Now followed a quiet and prosperous time, during which Frederick ruled Sicily well, and with a statesmanship and wisdom far beyond that of any other ruler of his day. But he neglected Germany. The Emperor's young son Henry indeed ruled as regent, but he was a mere boy, and little regarded. Meanwhile, the great princes of Germany were pleased enough to be left to themselves, for they could do much as they liked. The great trading towns too grew more and more powerful. To protect their trade, they banded themselves together into leagues, the most powerful being the Hansa League.

This League became so important that all the trade of the Baltic and much of the trade of the North Sea, came into its hands. Much of the trade even of England was carried on by the merchants of the Hansa League. It [236] had many soldiers in its pay, and great fleets of ships, so that not only the Emperor, but proud foreign kings like the King of England, or of France, were forced to respect its power.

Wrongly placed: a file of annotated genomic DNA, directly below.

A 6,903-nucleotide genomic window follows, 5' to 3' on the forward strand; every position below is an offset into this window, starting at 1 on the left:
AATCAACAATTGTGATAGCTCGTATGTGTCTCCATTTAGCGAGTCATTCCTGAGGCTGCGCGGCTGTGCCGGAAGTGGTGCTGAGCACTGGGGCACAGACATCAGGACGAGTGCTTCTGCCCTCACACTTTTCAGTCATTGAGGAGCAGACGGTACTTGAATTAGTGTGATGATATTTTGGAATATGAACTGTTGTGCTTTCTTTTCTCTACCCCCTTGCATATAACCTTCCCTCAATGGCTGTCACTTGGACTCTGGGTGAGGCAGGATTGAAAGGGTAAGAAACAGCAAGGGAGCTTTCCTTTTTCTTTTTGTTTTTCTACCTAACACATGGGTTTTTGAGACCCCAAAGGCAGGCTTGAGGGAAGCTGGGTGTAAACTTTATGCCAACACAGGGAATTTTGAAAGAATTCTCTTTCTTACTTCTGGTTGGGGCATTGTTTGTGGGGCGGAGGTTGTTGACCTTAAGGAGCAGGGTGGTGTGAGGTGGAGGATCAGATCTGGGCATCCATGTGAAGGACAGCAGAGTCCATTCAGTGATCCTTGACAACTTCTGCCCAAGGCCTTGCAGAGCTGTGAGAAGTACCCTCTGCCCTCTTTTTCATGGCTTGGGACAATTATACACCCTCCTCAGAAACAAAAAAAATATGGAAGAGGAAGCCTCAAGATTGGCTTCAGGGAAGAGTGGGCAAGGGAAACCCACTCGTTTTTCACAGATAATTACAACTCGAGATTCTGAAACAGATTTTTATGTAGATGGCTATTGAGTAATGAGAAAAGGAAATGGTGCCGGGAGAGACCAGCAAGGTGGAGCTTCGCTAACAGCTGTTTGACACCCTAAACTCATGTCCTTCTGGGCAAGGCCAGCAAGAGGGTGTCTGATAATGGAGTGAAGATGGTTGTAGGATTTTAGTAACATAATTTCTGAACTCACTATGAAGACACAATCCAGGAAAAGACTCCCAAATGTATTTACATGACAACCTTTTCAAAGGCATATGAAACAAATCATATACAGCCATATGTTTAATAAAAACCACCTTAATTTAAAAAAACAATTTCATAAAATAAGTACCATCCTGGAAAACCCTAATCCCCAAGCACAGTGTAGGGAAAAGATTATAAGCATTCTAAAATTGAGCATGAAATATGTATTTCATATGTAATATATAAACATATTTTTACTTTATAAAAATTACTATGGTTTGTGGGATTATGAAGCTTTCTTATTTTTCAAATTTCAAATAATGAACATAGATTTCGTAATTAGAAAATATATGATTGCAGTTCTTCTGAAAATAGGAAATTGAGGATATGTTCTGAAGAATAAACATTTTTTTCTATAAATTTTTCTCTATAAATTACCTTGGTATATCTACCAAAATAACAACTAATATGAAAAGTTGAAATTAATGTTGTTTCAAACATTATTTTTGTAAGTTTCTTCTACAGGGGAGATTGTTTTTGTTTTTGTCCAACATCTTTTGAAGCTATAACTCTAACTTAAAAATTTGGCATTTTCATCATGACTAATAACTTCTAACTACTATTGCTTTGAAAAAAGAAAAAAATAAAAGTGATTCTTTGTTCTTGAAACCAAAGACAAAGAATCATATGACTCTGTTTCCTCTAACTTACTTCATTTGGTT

Now between the strength of the nobles and the strength of the towns Frederick's power in Germany sank to little more than a name. And at length, when his power seemed at its lowest ebb, his son Henry headed a rebellion against him. Then, after fifteen years' absence, Frederick came back to Germany. Before his approach the rebellion melted away. He forgave his rebel son, but Henry would show neither sorrow nor repentance. So he was sent to prison in the south of Italy. There, still proud and unrepentant, he died a few years later, greatly to his father's grief. "I am not the first or the last," he said, "who, having suffered from a child's disobedience, must yet weep over his grave."